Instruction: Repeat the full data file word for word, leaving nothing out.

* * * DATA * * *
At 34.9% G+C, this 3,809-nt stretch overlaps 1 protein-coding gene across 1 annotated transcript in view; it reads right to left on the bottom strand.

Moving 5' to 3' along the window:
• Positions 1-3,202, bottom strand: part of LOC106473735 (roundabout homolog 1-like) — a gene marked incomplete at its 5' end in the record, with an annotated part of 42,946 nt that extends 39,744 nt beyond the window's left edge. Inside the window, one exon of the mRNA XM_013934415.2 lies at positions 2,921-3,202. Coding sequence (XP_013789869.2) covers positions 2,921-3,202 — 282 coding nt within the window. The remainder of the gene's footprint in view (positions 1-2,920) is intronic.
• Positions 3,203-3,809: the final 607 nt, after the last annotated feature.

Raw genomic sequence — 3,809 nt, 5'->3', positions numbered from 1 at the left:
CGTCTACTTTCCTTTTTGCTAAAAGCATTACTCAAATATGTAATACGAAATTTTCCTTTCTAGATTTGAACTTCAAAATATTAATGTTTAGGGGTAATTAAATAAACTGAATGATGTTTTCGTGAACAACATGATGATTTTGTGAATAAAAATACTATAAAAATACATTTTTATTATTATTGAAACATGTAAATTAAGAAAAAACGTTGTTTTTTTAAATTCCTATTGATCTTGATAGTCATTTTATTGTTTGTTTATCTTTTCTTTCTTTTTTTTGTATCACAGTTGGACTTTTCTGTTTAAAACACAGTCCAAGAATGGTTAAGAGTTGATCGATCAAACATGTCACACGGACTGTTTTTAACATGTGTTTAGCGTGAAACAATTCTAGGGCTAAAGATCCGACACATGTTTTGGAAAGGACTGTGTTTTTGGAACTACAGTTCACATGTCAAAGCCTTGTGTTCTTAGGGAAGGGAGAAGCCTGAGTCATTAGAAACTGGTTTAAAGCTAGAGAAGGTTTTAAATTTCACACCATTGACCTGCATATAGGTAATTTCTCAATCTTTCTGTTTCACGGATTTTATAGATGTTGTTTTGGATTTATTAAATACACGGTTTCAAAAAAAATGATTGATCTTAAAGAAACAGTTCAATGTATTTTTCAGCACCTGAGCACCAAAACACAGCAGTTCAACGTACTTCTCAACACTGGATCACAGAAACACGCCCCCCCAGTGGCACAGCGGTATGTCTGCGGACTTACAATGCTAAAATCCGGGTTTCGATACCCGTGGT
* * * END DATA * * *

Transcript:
At 34.9% G+C, this 3,809-nt stretch overlaps 1 protein-coding gene across 1 annotated transcript in view; it reads right to left on the bottom strand.

Moving 5' to 3' along the window:
• Positions 1-3,202, bottom strand: part of LOC106473735 (roundabout homolog 1-like) — a gene marked incomplete at its 5' end in the record, with an annotated part of 42,946 nt that extends 39,744 nt beyond the window's left edge. Inside the window, one exon of the mRNA XM_013934415.2 lies at positions 2,921-3,202. Coding sequence (XP_013789869.2) covers positions 2,921-3,202 — 282 coding nt within the window. The remainder of the gene's footprint in view (positions 1-2,920) is intronic.
• Positions 3,203-3,809: the final 607 nt, after the last annotated feature.

Raw genomic sequence — 3,809 nt, 5'->3', positions numbered from 1 at the left:
CGTCTACTTTCCTTTTTGCTAAAAGCATTACTCAAATATGTAATACGAAATTTTCCTTTCTAGATTTGAACTTCAAAATATTAATGTTTAGGGGTAATTAAATAAACTGAATGATGTTTTCGTGAACAACATGATGATTTTGTGAATAAAAATACTATAAAAATACATTTTTATTATTATTGAAACATGTAAATTAAGAAAAAACGTTGTTTTTTTAAATTCCTATTGATCTTGATAGTCATTTTATTGTTTGTTTATCTTTTCTTTCTTTTTTTTGTATCACAGTTGGACTTTTCTGTTTAAAACACAGTCCAAGAATGGTTAAGAGTTGATCGATCAAACATGTCACACGGACTGTTTTTAACATGTGTTTAGCGTGAAACAATTCTAGGGCTAAAGATCCGACACATGTTTTGGAAAGGACTGTGTTTTTGGAACTACAGTTCACATGTCAAAGCCTTGTGTTCTTAGGGAAGGGAGAAGCCTGAGTCATTAGAAACTGGTTTAAAGCTAGAGAAGGTTTTAAATTTCACACCATTGACCTGCATATAGGTAATTTCTCAATCTTTCTGTTTCACGGATTTTATAGATGTTGTTTTGGATTTATTAAATACACGGTTTCAAAAAAAATGATTGATCTTAAAGAAACAGTTCAATGTATTTTTCAGCACCTGAGCACCAAAACACAGCAGTTCAACGTACTTCTCAACACTGGATCACAGAAACACGCCCCCCCAGTGGCACAGCGGTATGTCTGCGGACTTACAATGCTAAAATCCGGGTTTCGATACCCGTGGT